Dear Henry Wadsworth Longfellow,
Sir, the pain you felt after your second wife Fanny died in that horrible fire is unimaginable. You raced to her side to help squelch the flames only to lose her later, and because you were injured yourself from the fire, you couldn’t even attend her funeral. Then add to that the pain you suffered from your son’s injury in the Civil War, it must have been unbearable. The sudden loss of family—especially when their time has not come—is the kind of grief no one should have to endure.
Since your passing, we’ve seen too many wars—two of them World Wars. We’ve had enemies attack us twice on our own soil with the last one being the destruction of two towers in New York City where nearly 3000 people died in a matter of a couple hours. And most recently there is deep heartache of parents who are laying to rest their little ones who were gunned down in their classroom. It all seems senseless to me. But I don’t know why any of it should make sense.
Grief often feels like the enemy. It comes in to attack us and take us hostage, and though I didn’t bury a child last week or lose a spouse or child at war, I have been walking around with a heart full of sadness and despair, wondering how I can exist in this world that is full of darkness. I felt much like you wrote in your poem Christmas Bells:“And in despair I bowed my head; ‘There is no peace on earth,’ I said ‘For hate is strong, And mocks the song Of peace on earth, good-will to men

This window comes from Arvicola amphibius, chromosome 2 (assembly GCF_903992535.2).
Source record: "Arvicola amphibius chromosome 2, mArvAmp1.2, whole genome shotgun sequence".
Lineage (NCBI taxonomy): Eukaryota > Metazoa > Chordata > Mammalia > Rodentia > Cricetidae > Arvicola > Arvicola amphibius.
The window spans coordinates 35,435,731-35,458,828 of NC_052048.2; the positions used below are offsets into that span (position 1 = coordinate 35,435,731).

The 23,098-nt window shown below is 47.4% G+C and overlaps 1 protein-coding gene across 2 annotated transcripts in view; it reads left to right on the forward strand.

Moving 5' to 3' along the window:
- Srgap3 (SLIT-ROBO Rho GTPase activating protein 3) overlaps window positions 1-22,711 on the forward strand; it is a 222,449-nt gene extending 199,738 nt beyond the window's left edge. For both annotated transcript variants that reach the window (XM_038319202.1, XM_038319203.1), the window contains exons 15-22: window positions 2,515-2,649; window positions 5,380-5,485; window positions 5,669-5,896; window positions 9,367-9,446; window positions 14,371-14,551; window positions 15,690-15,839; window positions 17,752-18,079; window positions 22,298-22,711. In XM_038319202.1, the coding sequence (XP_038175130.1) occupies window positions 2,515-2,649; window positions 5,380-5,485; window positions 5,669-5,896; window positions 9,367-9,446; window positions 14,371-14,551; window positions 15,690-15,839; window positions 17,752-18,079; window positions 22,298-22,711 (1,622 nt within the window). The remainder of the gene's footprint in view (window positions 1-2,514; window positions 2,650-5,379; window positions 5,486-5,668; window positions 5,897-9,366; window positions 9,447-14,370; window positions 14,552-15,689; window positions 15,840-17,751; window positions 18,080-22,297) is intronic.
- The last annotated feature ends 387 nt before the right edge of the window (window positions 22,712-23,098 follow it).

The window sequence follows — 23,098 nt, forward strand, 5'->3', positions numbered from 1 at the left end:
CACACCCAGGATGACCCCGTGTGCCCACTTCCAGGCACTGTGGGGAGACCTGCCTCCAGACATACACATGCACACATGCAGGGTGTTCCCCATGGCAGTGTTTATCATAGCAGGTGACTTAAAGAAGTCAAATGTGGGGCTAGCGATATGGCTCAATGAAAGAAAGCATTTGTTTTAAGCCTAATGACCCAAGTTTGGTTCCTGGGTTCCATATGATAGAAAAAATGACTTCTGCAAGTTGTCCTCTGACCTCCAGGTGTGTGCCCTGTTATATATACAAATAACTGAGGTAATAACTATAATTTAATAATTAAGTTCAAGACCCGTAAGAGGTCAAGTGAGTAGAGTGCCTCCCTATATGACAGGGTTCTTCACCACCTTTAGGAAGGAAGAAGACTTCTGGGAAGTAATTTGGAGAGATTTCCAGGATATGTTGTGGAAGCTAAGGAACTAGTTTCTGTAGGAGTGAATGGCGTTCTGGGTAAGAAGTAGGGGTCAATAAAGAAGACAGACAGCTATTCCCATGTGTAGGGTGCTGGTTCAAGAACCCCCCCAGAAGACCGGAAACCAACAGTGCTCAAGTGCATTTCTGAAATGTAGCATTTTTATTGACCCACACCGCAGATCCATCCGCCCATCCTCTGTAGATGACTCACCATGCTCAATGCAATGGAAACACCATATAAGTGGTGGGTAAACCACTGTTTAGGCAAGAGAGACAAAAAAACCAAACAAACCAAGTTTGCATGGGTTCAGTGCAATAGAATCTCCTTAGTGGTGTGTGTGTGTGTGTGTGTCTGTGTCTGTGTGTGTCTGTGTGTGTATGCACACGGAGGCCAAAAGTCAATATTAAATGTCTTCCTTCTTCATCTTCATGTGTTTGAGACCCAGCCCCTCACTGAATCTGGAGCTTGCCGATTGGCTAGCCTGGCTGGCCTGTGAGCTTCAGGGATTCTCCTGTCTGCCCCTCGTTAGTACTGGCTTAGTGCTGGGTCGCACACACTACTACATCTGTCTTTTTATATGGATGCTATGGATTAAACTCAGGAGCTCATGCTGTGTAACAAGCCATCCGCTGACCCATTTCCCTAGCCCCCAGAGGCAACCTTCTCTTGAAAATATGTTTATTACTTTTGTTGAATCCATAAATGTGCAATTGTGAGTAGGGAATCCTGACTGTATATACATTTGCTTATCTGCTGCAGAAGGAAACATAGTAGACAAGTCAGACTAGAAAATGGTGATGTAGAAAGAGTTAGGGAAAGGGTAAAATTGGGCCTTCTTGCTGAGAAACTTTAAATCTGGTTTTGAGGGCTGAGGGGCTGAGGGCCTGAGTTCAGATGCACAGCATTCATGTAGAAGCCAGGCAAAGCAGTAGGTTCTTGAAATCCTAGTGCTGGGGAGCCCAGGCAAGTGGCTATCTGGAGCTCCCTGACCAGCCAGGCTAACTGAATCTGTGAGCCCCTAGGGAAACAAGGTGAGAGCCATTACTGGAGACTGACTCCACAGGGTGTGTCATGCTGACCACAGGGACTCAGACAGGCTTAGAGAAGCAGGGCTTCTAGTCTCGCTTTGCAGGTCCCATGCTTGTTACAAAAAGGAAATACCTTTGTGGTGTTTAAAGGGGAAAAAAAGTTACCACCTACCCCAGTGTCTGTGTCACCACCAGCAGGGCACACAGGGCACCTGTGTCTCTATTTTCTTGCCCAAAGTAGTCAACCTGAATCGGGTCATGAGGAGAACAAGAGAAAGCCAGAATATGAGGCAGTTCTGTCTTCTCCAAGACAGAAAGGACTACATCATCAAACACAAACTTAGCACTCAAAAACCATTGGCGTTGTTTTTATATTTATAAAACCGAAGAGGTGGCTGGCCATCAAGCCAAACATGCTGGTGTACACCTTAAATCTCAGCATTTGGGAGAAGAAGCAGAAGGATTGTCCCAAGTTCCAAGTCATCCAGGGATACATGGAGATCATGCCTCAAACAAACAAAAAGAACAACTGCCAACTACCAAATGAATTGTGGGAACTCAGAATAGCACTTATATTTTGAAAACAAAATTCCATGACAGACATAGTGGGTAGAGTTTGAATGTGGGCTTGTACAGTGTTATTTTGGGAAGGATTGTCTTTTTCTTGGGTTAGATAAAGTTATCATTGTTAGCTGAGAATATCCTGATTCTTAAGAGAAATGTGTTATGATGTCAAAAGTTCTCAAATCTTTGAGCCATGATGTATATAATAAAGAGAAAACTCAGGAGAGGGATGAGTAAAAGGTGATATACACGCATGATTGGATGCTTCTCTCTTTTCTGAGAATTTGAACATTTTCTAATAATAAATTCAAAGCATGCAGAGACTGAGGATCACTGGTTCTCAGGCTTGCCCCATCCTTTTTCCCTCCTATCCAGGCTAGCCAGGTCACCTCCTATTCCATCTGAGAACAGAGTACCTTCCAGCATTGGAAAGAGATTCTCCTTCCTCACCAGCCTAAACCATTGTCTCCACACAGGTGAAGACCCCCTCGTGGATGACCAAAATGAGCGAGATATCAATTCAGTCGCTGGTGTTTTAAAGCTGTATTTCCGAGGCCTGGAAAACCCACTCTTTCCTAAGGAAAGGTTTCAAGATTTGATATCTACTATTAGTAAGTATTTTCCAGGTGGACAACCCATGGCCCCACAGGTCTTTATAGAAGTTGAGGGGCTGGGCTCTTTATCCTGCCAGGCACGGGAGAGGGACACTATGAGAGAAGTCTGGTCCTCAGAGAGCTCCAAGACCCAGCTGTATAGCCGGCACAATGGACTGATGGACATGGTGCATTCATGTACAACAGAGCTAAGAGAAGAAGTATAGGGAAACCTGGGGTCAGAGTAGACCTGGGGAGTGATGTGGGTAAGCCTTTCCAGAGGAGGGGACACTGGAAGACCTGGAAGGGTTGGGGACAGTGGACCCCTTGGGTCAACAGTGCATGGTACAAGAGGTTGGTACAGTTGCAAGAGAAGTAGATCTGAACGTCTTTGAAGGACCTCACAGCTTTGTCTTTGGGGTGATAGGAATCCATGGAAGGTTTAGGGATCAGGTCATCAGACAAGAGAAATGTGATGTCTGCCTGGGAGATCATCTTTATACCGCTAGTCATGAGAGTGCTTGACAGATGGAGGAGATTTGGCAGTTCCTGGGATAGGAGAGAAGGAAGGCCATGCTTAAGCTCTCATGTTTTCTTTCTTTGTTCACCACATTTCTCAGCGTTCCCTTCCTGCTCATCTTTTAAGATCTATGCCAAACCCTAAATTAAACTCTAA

So dear Sir, I was at church today. There were no bells—we don’t have bells at my church—but I did feel something from the Christmas music and the spirit of peace and love that was there. So even though there weren’t any bells, I could hear them in my mind. It was this:“Then pealed the bells more loud and deep: ‘God is not dead; nor doth he sleep! The Wrong shall fail, The Right prevail, With peace on earth, good-will to men!’ “
I really don’t know how the Right will prevail and I really don’t know how the Wrong shall fail. It seems like every day the Wrong prevails more and more. These moments that overwhelm us in the media try to crowd out any sliver of joy we might seek. Lives are destroyed, families are shattered, but I do have hope that misery and grief don’t have to paralyze us.
So this little note is just a thank you for writing your poem about hope. Because without hope, despair wins and so does Wrong. I am grateful for the bells of Christmas Day to help remind me that we can have peace on earth and good-will to men. My prayer is that those who are directly impacted personally by recent tragedies will find the bells comforting as well.
*The photo of Henry W. Longfellow is in the public domain. (The copyright has expired.)